Hyperopia

Commonly referred to as farsightedness, a patient with hyperopia will find it easy to see things far away, but experience difficulty with close-up vision. Hyperopia is caused by a refractive error in the eye.

In the eye, two parts are responsible for focusing: the cornea and the lens. These two parts work together to refract, or bend, incoming light. With a refractive error, incoming light is being improperly focused onto the retina. A misshaped cornea or a rigid lens can result in a refractive error.

Causes of Farsightedness

Farsightedness happens due to a number of different causes, such as: your eye being shorter than normal, the cornea being too flat, or the lens is positioned further back into the eye than normal.

Hyperopia usually begins during childhood. It is commonly missed due to the flexibility of the lens in young children. Hyperopia is not to be confused with presbyopia, which naturally occurs with age.

Signs and Symptoms of Hyperopia

Symptoms of hyperopia include blurry vision up close, squinting to see better, headaches after reading or other close-up tasks, and more. Symptoms of hyperopia are much like that of other refractive errors.

If a change in your vision is noticed, it is important to schedule an eye examination with our Optometrist. By doing so, they will be able to diagnose the problem relating to any symptoms being experienced.

How is Hyperopia Diagnosed?

Our Optometrist can diagnose hyperopia during a comprehensive eye examination. You will be asked to complete a standard vision test. The test consists of whether or not you can read letters on a chart placed at the other end of the room. Other tests and equipment are used to reinforce the diagnosis.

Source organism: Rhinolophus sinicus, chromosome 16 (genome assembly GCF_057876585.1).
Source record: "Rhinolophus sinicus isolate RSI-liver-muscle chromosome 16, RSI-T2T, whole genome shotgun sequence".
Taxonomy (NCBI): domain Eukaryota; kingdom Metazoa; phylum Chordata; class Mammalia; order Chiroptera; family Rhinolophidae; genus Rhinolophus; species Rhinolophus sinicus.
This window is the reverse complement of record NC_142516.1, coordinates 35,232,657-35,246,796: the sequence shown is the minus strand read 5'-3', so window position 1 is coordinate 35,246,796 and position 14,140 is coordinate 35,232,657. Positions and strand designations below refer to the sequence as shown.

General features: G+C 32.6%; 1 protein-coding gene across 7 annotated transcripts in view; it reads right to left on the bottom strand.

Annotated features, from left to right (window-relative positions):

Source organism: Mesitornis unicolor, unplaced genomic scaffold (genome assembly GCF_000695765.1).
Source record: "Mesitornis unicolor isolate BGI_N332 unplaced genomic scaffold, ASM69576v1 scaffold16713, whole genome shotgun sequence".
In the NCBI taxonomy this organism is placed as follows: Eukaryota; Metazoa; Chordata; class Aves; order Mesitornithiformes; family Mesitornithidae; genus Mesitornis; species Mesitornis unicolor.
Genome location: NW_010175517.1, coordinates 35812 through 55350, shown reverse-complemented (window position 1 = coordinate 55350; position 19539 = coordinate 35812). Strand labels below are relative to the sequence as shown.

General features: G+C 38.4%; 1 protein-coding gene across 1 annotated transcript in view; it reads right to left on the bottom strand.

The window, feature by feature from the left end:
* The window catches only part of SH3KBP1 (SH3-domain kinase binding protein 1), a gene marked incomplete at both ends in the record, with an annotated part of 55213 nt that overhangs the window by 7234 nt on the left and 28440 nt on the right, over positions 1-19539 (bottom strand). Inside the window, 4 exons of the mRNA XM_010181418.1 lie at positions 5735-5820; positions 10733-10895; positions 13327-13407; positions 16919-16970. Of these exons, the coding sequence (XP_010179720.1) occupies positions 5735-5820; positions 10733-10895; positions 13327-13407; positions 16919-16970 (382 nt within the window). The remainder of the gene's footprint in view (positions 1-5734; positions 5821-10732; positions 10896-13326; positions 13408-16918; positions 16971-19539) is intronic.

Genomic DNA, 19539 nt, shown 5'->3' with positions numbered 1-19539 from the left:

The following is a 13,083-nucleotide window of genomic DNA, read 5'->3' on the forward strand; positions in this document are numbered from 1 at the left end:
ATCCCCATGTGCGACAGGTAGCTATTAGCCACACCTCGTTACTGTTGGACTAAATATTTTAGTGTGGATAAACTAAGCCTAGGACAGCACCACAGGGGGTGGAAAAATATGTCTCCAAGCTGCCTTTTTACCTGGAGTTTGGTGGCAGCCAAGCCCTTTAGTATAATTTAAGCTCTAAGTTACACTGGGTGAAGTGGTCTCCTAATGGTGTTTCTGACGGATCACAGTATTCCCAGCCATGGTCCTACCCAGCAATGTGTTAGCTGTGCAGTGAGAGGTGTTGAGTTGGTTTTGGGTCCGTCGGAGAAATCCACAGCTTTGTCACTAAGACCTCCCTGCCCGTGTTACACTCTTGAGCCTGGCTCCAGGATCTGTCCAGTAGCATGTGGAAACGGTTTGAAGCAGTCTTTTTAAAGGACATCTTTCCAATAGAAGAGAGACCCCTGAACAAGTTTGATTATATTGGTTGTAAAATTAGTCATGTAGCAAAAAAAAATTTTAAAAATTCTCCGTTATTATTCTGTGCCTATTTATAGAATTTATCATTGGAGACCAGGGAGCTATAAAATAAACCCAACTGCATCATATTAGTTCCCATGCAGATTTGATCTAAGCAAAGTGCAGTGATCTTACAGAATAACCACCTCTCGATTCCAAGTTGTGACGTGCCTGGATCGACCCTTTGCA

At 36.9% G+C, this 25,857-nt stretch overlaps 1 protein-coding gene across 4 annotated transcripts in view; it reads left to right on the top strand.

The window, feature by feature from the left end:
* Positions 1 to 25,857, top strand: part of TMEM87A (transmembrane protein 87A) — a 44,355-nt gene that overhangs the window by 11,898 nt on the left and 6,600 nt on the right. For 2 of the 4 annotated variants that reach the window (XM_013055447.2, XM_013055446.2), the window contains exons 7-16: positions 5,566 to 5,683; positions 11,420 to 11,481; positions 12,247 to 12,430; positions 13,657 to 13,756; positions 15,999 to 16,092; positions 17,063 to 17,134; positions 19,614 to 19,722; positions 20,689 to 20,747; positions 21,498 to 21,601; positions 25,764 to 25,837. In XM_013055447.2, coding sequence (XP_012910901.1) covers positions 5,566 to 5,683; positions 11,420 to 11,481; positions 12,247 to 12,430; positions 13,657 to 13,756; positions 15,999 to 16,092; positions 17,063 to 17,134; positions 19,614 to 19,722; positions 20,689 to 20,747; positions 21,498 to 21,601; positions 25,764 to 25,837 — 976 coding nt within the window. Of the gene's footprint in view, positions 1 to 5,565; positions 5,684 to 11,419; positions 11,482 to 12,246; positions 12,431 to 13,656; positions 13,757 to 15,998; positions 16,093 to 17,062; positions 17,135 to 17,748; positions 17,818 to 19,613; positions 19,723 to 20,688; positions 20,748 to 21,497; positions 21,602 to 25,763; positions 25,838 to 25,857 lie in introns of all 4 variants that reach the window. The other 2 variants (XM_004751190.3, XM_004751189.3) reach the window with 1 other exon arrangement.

If the test concludes that you are farsighted, our Optometrist will use a phoropter to measure the amount of refractive error present.

Treatment for Hyperopia

Hyperopia can be treated with corrective lenses, or with refractive surgery. Eyeglasses or contact lenses are the most common method of treatment and work by refocusing light rays on the retina.

Refractive surgery, such as LASIK, are used to correct refractive errors by reshaping the cornea, and/or the front surface of your eye. Refractive surgeries decrease, or completely eliminate, the need for corrective lenses.

Suitable treatment options vary depending on the patient, and severity of refractive error present. Our Optometrist will be able to discuss the best method of treatment for you as well as address any other concerns you may have.

Dani Groeneveld